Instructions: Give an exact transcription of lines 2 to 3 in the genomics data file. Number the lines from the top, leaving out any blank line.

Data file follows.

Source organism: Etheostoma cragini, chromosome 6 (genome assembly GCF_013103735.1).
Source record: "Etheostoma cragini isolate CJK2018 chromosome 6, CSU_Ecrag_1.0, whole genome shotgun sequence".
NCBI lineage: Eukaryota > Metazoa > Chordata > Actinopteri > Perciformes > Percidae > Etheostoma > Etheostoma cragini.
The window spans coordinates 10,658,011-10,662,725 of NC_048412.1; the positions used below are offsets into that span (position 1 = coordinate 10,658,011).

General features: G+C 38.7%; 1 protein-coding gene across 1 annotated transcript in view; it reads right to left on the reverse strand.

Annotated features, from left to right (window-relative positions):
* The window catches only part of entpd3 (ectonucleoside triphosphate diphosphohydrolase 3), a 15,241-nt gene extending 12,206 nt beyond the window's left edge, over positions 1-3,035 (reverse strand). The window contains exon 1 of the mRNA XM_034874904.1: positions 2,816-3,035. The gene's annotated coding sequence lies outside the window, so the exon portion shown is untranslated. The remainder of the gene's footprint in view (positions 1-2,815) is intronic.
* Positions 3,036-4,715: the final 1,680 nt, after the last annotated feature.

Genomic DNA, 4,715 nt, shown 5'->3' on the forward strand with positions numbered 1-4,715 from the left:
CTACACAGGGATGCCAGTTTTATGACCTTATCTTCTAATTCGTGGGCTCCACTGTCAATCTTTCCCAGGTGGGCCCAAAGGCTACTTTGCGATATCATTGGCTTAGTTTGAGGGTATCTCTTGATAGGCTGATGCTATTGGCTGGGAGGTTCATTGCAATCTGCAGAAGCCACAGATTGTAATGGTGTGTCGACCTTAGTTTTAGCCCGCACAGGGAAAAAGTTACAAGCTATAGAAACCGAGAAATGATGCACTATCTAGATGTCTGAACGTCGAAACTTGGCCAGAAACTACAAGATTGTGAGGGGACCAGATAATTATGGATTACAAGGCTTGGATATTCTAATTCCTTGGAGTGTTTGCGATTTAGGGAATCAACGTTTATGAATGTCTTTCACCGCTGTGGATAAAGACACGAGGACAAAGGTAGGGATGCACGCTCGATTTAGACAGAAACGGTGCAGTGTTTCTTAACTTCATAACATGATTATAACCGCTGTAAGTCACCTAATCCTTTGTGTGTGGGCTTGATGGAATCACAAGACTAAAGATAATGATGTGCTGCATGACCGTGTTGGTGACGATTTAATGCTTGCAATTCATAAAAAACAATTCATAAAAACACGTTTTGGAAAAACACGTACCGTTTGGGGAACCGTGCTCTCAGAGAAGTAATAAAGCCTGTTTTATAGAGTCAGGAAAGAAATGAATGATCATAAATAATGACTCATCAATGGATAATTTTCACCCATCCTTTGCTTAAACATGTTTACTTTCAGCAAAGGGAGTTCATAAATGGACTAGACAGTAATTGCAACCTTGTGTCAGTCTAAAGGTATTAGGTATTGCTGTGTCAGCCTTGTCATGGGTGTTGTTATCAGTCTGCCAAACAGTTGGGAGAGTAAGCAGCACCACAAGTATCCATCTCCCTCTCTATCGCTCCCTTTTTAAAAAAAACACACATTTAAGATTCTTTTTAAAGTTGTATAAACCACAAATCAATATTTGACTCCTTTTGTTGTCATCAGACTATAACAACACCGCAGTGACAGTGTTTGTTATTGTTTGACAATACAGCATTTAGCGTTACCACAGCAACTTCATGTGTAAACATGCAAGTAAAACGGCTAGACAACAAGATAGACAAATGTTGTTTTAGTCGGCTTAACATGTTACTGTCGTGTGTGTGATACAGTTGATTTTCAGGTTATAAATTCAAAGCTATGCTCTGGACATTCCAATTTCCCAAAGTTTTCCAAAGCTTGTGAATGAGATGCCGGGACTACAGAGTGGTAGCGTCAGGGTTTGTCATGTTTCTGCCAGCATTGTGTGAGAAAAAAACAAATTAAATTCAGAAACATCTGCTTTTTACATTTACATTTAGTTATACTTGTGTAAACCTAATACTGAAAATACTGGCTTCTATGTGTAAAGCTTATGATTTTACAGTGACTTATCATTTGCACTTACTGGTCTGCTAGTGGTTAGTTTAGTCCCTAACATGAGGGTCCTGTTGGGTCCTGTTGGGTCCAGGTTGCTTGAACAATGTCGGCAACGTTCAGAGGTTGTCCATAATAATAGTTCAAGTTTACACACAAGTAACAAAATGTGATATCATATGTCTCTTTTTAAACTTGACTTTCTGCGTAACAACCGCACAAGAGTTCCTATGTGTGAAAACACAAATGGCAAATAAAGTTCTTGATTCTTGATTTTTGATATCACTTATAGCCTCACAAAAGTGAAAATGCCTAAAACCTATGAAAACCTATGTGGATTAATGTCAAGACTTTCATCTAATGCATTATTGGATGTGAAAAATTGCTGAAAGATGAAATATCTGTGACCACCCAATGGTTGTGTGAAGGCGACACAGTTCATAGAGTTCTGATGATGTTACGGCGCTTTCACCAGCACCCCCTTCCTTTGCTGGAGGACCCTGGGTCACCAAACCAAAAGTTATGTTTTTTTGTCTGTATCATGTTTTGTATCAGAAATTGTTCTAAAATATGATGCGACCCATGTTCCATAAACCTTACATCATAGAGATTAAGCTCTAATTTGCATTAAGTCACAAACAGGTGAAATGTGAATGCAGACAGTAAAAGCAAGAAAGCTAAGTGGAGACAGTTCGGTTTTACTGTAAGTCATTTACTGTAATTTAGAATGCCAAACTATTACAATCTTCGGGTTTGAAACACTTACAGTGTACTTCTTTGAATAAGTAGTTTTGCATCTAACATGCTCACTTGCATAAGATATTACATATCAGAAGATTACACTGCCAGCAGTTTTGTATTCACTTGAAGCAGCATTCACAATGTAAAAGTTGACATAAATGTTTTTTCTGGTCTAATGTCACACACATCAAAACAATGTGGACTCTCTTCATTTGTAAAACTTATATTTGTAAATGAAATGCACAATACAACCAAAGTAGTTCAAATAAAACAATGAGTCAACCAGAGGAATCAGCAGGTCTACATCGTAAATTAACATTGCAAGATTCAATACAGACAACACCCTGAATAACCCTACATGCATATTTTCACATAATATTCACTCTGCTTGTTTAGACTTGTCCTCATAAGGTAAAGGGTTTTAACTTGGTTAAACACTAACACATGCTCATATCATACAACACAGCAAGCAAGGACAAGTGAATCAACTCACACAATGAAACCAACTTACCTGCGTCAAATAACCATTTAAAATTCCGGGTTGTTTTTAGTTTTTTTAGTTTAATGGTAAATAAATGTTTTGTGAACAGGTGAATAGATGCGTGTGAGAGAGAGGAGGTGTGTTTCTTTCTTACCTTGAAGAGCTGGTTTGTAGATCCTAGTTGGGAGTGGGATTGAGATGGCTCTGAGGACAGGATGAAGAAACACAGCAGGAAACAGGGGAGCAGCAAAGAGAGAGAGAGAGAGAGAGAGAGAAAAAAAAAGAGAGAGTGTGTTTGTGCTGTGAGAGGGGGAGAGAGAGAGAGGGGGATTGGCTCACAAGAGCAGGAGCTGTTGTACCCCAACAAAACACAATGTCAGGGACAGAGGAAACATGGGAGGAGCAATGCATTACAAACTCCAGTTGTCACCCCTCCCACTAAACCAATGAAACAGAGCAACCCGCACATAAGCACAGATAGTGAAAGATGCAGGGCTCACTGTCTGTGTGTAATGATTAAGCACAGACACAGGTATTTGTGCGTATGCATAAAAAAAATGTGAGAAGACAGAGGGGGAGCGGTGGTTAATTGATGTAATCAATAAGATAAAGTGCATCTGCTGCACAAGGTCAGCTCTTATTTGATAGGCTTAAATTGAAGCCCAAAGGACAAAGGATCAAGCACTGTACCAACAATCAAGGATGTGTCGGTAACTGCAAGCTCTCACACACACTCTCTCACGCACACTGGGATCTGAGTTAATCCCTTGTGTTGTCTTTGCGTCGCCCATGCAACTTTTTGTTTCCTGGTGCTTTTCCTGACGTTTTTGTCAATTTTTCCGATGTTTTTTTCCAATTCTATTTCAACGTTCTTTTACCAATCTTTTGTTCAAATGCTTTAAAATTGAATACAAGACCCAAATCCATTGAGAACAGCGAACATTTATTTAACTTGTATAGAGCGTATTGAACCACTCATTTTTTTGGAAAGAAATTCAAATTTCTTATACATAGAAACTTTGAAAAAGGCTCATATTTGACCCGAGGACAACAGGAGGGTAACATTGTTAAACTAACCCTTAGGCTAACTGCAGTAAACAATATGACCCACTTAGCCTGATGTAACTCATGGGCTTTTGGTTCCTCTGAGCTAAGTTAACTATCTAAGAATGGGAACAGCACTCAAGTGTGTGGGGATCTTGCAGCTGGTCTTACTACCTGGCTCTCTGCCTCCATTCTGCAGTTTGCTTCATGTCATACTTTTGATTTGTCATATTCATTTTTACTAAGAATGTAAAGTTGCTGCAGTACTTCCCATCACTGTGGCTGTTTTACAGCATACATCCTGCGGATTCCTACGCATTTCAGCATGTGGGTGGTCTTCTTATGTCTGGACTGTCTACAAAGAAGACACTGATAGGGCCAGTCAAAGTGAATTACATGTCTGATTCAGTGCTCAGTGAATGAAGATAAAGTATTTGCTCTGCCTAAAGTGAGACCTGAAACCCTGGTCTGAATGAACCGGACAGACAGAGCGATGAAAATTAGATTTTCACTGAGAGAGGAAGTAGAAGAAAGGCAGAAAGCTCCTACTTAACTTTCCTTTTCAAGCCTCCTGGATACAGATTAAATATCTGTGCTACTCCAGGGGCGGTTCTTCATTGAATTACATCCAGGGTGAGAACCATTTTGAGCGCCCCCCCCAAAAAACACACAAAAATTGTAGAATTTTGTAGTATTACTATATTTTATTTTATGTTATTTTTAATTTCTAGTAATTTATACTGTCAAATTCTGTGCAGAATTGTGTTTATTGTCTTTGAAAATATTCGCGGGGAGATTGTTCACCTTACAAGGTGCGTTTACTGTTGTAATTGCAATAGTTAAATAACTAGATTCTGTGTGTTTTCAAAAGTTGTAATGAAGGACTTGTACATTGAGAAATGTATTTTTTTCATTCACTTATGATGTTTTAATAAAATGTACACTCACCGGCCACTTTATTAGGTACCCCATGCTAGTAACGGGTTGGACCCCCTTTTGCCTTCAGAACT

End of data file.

Source record: "Etheostoma cragini isolate CJK2018 chromosome 6, CSU_Ecrag_1.0, whole genome shotgun sequence".
NCBI lineage: Eukaryota > Metazoa > Chordata > Actinopteri > Perciformes > Percidae > Etheostoma > Etheostoma cragini.